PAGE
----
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Covid? What Covid? Taiwan thrives as a bubble of normality

TAIPEI (Taiwan) — As the coronavirus has upended lives and economies around the world, Taiwan has been an oasis. Every day, droplets fly with abandon in packed restaurants, bars and cafes. Office buildings hum, and schools resound with the shrieks and laughter of maskless children.

Covid? What Covid? Taiwan thrives as a bubble of normality

People wearing personal protective equipment shop in downtown Taipei, Taiwan on March 12, 2021.Taiwan has been an oasis during the coronavirus pandemic as the relatively few people who are allowed to enter the country have been coming in droves, and have helped to fuel an economic boom.

TAIPEI (Taiwan) — As the coronavirus has upended lives and economies around the world, Taiwan has been an oasis.

Every day, droplets fly with abandon in packed restaurants, bars and cafes. Office buildings hum, and schools resound with the shrieks and laughter of maskless children.

In October, a Pride parade drew an estimated 130,000 people to the streets of this capital city. Rainbow masks were abundant; social distancing, not so much.

Taiwan, an island of 24 million that has seen just 10 Covid-19 deaths and fewer than 1,000 cases, has used its success to sell something in short supply: Living without fear of the coronavirus. The relatively few people who are allowed to enter Taiwan have been coming in droves, and they’ve helped to fuel an economic boom.

“For a while, Taiwan felt a little empty. A lot of people moved abroad and only came back once in a while,” said Ms Justine Li, head chef at Fleur de Sel, a Michelin-starred restaurant in the city of Taichung, adding that the restaurant had been booked up for a month in advance since fall.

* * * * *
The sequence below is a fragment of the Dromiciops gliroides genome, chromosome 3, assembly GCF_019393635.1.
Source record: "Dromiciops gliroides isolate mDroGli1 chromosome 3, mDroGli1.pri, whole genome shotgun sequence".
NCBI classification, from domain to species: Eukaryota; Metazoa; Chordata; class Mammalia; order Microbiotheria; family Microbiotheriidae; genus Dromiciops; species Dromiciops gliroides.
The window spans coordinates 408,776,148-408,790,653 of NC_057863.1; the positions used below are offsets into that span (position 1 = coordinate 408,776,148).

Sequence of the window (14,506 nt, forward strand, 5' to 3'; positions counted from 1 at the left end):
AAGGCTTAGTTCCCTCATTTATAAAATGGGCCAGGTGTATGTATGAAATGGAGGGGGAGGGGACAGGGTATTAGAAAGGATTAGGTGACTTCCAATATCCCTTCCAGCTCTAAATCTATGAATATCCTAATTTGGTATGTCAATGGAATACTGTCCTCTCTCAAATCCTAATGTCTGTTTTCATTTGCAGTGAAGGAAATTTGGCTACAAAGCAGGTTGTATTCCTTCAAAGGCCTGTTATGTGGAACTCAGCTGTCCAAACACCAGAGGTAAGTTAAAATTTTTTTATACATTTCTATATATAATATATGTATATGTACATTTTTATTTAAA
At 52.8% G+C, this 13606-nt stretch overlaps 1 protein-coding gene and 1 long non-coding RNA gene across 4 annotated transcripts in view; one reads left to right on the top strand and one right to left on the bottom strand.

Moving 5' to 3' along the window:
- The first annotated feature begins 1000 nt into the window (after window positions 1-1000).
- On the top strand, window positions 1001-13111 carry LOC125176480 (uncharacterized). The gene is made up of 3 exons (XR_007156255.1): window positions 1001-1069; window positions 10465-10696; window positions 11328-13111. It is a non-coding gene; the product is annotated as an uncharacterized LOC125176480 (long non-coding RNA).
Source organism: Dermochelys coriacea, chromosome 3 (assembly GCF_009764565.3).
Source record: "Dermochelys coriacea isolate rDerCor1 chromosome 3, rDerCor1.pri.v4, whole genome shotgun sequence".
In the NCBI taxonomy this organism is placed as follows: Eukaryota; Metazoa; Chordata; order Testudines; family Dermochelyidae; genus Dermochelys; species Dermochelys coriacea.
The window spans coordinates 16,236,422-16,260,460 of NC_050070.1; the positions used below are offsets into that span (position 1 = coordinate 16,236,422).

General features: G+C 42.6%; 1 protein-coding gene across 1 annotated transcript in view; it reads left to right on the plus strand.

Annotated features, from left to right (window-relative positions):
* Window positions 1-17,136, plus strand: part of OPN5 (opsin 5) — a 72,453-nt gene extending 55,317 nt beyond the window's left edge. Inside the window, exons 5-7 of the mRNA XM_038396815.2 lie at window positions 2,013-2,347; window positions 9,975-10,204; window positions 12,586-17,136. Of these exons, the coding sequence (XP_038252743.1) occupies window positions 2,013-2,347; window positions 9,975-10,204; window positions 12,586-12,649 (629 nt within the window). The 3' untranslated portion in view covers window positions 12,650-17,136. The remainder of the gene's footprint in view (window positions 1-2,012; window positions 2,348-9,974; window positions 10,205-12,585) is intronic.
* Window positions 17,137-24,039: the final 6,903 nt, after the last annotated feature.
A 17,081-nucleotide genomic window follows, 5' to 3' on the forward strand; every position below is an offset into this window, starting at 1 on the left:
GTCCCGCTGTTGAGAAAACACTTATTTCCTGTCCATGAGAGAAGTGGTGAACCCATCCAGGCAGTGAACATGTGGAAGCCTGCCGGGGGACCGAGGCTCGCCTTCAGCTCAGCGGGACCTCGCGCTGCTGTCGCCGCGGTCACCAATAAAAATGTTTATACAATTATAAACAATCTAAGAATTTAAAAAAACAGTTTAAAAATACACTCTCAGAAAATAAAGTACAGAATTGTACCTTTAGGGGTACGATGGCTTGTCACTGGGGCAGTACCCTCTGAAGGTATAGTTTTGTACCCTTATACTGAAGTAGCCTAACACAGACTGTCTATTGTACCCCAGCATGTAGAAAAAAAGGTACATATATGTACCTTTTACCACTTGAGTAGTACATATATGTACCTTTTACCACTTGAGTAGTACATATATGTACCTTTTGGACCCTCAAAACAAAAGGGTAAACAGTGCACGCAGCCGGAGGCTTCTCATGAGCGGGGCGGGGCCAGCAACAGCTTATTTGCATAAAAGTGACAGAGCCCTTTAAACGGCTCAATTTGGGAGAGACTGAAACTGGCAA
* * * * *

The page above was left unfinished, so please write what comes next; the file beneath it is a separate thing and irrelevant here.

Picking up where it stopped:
“Now, some of those once-in-a-while guests have moved back.”

These Covid migrants are largely overseas Taiwanese. They have included businesspeople, students, retirees and well-known figures such as Mr Eddie Huang, a Taiwanese-American restaurateur and author.

About 270,000 more Taiwanese entered the island than left it in 2020, according to the immigration authorities — about four times the net inflow of the previous year.

Taiwan’s borders have been mostly closed to foreign visitors since spring. But highly skilled non-Taiwanese workers have been allowed in under a “gold card” employment programme, which the government has aggressively promoted during the pandemic.

Since Jan 31, 2020, more than 1,600 gold cards have been issued, more than four times as many as in 2019.

The influx of people helped make Taiwan one of last year’s fastest-growing economies — indeed, one of the few to expand at all. There was a brief slowdown at the start of the pandemic, but the economy grew more than 5 per cent in the fourth quarter compared with the same period in 2019.

The government expects 4.6 per cent growth in 2021, which would be the fastest pace in seven years.

Mr Steve Chen, 42, a Taiwanese-American entrepreneur who co-founded YouTube, was the first to sign up for the gold card program. He moved to the island from San Francisco with his wife and two children in 2019.